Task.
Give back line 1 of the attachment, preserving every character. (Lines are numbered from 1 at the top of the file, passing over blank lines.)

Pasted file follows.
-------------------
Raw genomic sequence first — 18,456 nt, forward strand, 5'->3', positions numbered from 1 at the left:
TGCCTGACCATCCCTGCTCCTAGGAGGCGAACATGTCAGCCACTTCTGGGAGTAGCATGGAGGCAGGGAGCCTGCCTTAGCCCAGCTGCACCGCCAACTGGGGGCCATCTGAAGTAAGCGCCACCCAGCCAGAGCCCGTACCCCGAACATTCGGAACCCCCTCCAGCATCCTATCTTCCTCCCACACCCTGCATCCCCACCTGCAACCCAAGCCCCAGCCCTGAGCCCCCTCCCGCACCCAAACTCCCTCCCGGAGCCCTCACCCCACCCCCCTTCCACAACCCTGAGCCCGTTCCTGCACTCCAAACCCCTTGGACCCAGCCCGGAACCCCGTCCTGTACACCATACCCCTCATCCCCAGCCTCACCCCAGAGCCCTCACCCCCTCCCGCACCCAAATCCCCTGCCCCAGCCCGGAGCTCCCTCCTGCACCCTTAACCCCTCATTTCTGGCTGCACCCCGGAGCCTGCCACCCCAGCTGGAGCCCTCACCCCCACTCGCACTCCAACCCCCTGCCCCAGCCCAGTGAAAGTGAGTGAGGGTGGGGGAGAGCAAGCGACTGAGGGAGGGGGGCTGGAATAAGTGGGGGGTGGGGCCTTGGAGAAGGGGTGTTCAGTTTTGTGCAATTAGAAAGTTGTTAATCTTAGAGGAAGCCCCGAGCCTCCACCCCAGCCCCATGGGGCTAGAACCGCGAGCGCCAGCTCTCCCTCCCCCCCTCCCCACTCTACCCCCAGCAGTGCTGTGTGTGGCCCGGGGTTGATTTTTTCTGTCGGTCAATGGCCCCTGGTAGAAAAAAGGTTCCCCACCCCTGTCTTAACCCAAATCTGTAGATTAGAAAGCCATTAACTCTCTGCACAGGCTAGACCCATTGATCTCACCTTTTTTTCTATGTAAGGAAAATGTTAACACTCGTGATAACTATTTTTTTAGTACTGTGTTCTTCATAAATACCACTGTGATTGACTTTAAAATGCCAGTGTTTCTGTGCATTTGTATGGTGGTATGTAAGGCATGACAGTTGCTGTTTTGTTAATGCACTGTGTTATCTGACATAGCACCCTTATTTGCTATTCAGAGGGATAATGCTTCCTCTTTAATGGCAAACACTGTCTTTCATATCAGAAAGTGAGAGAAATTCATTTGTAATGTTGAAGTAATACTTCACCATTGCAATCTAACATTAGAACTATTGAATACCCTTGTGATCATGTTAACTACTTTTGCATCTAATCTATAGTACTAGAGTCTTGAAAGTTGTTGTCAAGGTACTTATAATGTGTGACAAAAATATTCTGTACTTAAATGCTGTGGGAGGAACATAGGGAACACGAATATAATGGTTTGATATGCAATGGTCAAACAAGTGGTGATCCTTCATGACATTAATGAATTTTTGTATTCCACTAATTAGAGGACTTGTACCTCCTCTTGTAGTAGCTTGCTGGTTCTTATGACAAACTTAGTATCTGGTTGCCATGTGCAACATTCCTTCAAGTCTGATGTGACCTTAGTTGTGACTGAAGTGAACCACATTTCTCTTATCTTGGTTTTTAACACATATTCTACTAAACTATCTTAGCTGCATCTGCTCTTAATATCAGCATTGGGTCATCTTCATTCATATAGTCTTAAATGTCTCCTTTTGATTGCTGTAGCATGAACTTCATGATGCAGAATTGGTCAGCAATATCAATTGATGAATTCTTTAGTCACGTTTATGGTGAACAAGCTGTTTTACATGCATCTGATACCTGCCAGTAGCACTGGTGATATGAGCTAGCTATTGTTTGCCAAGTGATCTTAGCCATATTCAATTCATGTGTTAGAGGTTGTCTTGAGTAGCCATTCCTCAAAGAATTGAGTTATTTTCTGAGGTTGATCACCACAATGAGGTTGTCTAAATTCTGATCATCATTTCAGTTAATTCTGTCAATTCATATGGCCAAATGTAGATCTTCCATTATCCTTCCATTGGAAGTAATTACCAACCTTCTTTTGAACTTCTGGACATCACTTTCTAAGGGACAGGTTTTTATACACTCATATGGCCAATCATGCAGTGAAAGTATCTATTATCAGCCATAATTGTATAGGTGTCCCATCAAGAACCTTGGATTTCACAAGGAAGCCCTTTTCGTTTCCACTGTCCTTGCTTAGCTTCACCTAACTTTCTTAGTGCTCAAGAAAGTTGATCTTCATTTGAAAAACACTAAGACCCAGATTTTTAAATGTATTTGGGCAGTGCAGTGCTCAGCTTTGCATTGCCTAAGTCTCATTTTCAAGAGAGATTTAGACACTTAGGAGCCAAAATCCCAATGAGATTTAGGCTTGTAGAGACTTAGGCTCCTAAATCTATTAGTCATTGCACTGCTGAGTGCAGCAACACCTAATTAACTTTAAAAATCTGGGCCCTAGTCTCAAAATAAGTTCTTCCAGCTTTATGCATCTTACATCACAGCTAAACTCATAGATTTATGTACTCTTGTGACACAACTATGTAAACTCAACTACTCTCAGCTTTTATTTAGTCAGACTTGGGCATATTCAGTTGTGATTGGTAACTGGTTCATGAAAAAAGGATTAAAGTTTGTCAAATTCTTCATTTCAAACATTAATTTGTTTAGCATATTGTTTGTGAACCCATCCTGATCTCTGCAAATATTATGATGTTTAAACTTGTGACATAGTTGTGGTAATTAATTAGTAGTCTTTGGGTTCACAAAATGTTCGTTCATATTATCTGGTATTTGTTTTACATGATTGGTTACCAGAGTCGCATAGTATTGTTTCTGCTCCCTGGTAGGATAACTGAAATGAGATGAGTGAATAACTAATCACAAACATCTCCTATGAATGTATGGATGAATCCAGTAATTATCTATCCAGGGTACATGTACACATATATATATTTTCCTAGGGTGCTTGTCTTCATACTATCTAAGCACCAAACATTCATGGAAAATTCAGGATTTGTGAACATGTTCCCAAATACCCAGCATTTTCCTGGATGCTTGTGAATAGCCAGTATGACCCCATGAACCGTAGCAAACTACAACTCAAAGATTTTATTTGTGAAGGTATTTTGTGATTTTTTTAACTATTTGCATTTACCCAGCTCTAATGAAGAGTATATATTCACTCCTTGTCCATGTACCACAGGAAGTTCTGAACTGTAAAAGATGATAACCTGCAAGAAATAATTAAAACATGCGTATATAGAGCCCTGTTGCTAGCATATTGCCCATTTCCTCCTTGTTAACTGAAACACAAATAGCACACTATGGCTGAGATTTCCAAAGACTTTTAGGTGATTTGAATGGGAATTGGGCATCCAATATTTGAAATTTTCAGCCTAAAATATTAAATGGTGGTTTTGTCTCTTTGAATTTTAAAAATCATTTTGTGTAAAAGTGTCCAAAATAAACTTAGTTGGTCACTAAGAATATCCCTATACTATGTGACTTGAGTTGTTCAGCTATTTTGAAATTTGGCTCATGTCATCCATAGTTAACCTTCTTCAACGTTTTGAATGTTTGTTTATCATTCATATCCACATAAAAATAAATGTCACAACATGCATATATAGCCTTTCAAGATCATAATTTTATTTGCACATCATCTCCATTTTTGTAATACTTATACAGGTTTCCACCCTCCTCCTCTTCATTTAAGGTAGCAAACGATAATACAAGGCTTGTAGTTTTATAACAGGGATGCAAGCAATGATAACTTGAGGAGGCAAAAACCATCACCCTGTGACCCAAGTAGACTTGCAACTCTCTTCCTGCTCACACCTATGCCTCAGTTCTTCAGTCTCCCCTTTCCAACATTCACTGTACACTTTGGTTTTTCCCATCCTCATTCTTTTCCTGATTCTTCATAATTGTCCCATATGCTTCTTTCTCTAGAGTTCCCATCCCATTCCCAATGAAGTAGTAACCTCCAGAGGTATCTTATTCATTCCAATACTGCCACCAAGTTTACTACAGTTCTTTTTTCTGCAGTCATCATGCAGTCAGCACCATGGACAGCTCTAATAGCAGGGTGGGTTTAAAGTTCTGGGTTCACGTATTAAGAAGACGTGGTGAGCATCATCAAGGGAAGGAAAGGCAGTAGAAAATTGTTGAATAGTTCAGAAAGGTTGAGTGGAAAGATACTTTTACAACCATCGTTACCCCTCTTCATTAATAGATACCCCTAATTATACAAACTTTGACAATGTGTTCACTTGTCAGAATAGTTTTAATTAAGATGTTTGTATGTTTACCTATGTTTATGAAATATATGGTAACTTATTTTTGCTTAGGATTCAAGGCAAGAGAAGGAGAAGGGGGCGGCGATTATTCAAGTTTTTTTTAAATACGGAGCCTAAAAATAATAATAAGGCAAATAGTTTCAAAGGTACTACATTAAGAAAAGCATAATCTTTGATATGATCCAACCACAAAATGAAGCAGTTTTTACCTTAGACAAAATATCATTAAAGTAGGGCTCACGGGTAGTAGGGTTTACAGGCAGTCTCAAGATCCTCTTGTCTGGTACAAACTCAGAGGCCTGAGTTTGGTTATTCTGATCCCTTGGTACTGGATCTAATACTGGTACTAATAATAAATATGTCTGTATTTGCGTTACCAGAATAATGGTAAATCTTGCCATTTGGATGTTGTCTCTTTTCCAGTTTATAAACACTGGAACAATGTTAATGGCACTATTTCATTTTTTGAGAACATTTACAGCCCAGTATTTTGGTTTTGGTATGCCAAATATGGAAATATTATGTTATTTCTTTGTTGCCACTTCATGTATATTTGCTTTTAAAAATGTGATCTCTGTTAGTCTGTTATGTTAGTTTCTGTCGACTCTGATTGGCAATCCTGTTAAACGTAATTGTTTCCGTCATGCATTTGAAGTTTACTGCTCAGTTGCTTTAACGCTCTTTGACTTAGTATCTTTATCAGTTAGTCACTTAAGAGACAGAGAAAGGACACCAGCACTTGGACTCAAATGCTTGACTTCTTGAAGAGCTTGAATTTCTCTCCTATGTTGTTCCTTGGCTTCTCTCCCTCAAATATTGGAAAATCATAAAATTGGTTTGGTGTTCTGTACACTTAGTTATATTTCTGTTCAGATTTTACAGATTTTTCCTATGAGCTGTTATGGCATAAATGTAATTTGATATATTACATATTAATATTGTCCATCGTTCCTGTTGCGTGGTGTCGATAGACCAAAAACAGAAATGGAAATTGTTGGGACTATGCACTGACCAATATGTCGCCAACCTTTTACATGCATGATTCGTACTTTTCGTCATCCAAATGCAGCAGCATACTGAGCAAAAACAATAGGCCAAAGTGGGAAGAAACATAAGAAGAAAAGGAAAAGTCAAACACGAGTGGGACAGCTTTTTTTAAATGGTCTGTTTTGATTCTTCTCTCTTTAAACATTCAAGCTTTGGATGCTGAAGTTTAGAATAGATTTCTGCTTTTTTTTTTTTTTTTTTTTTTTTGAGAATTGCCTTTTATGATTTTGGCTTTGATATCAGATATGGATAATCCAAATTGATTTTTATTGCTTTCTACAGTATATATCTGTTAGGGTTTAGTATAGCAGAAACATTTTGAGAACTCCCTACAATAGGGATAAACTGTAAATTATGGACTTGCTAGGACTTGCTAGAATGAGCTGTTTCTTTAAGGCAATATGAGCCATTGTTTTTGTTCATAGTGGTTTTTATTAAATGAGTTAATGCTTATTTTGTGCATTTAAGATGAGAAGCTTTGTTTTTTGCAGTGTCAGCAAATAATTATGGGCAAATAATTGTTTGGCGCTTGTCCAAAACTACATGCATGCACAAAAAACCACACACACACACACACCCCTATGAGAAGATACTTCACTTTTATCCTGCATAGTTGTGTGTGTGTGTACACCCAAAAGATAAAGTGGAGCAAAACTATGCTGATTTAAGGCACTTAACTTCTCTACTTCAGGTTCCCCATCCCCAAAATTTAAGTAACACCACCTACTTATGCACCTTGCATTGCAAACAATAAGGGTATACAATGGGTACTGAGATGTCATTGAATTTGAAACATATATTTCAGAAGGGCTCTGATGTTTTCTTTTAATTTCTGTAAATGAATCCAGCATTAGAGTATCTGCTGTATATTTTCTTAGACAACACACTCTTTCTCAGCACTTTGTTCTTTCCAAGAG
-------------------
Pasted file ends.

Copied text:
Raw genomic sequence first — 18,456 nt, forward strand, 5'->3', positions numbered from 1 at the left: